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Beyond this concern, there are some additional pitfalls that organizations may face when applying tokenization. Tokenization may simply not be supported by many cloud services. Also, given the nature of the data transformation, generated tokens may not suffice without storing a replica of the token database within a cloud service provider. For tokenization platforms that store the database locally and perform lookups, additional latency or performance issues may be present.
As for whether tokenization technology is the right choice, a new cloud offering called tokenization-as-a-service (TaaS), from leading providers like Akamai Technologies, CardVault (built by 3Delta Systems) and Liaison Technologies, may make sense for some organizations. With TaaS technology, payment card data at a point-of-sale (PoS) system is encrypted with a TaaS key for the tokenization server in the cloud, and the payment data is transmitted to the TaaS environment. At the TaaS cloud, the vendor decrypts the data and replaces it with a token handed back to the merchant after authorization data is processed, thus eliminating the need for the merchant to ever store payment card data. Tokenization can help reduce compliance scope for regulations like the Payment Card Industry Data Security Standard; having a third-party manage this could offer cost savings and ease implementation concerns.
For other organizations, implementing a hybrid strategy that employs both tokenization and encryption may be the best approach, with tokenization used for critical, real-time services that support it. Encryption is used for storing data and cloud services that support robust key management. Tokenization tends to be faster than encryption and poses less management overhead too. By using newer tokenization techniques like in-memory tokenization, which involves leveraging pre-generated token tables that can be rapidly distributed and used for lookups, some organizations enable more practical, real-time cloud-based data processing.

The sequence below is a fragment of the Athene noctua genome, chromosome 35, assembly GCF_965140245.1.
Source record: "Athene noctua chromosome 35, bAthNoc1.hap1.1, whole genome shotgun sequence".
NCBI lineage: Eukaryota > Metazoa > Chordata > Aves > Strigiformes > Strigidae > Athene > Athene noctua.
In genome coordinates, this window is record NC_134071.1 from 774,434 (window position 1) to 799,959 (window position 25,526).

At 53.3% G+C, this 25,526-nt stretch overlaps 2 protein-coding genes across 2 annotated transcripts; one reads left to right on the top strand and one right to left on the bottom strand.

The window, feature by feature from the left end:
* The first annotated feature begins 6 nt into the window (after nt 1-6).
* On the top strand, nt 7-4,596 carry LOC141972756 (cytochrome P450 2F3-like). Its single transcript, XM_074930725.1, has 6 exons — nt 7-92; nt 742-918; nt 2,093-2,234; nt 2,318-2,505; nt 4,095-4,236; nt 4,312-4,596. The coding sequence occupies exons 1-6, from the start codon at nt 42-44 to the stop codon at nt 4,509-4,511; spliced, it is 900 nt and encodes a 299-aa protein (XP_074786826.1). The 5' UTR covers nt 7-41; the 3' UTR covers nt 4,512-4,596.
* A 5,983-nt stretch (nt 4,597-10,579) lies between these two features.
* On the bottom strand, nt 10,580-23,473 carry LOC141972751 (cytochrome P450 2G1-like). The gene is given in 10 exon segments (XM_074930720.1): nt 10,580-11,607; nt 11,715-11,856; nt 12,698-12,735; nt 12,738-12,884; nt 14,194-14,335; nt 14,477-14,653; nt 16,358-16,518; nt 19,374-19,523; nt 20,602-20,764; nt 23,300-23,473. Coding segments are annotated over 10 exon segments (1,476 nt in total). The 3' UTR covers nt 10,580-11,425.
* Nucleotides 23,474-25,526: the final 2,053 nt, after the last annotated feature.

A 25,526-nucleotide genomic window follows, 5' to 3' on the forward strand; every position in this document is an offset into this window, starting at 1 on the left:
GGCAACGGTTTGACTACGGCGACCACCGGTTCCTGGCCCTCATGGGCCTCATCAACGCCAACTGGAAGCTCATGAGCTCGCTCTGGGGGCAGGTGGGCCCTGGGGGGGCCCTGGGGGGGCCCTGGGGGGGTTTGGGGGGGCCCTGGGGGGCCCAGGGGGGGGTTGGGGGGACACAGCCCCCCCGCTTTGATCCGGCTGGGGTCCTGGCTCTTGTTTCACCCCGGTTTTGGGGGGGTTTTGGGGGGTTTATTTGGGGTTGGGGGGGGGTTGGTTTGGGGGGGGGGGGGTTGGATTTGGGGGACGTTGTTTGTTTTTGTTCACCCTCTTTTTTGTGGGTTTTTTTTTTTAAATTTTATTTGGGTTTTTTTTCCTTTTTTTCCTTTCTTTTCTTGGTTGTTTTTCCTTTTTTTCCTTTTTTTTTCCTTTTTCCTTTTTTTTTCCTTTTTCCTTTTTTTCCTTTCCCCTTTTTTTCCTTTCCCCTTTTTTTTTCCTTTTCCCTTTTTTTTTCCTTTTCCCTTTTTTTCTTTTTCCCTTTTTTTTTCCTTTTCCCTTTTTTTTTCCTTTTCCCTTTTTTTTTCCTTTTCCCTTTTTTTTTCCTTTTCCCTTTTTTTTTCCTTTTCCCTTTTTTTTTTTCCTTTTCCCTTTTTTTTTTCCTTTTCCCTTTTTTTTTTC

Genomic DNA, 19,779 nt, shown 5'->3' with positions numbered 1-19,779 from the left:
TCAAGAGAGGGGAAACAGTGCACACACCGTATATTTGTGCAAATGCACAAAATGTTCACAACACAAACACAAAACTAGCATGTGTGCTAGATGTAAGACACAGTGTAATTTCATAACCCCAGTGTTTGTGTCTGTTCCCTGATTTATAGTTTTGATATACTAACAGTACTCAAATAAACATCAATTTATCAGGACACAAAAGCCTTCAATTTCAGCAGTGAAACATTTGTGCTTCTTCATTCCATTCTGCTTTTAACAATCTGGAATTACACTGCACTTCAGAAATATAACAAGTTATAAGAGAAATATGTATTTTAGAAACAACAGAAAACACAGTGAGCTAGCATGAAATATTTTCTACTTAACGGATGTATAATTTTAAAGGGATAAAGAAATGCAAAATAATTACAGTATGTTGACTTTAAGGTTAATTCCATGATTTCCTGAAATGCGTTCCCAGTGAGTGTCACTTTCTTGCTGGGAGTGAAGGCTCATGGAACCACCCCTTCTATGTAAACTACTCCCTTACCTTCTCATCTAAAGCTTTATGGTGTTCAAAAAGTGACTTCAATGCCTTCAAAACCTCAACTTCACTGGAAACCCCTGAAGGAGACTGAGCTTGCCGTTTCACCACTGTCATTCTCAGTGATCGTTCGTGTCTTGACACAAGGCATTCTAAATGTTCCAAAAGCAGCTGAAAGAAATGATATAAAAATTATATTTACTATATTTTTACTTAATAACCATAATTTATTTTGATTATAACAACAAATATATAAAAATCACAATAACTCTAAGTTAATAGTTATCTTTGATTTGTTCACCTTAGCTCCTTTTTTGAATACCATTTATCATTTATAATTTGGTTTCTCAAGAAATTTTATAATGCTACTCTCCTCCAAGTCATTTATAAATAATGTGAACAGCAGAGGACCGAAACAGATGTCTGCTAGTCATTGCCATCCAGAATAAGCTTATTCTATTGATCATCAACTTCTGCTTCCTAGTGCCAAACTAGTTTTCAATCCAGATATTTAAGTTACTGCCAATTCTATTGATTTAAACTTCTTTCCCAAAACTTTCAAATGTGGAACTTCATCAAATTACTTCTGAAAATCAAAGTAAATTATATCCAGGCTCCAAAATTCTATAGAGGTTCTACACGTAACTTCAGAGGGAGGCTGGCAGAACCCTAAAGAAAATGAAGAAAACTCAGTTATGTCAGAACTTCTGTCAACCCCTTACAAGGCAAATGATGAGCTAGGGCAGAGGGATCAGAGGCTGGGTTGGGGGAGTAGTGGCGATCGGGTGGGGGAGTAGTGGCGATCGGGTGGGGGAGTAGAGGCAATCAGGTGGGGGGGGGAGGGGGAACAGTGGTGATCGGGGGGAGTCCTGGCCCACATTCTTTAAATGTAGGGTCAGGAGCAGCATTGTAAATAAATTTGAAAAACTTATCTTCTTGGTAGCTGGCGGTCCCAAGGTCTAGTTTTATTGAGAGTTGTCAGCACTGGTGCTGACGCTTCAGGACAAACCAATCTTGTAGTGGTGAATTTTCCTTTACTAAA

Old technology for new problems
Tokenization is by no means a new technology, but its use in cloud computing scenarios is growing. For organizations looking to protect data used in cloud services, tokenization may offer a reasonable alternative to encryption, or, at the minimum, might serve as another tool in the security toolbox.
About the author:
Dave Shackleford is the owner and principal consultant of Voodoo Security LLC; lead faculty at IANS; and a SANS analyst, senior instructor and course author. He has consulted with hundreds of organizations in the areas of security, regulatory compliance, network architecture and engineering, and is a VMware vExpert with extensive experience designing and configuring secure virtualized infrastructures. He has previously worked as CSO at Configuresoft; as chief technology officer at the Center for Internet Security; and as a security architect, analyst and manager for several Fortune 500 companies. Dave is the author of the Sybex book Virtualization Security: Protecting Virtualized Environments, as well as the co-author of Hands-On Information Security from Course Technology. Recently, he co-authored the first published course on virtualization security for the SANS Institute. He currently serves on the board of directors at the SANS Technology Institute and helps lead the Atlanta chapter of the Cloud Security Alliance.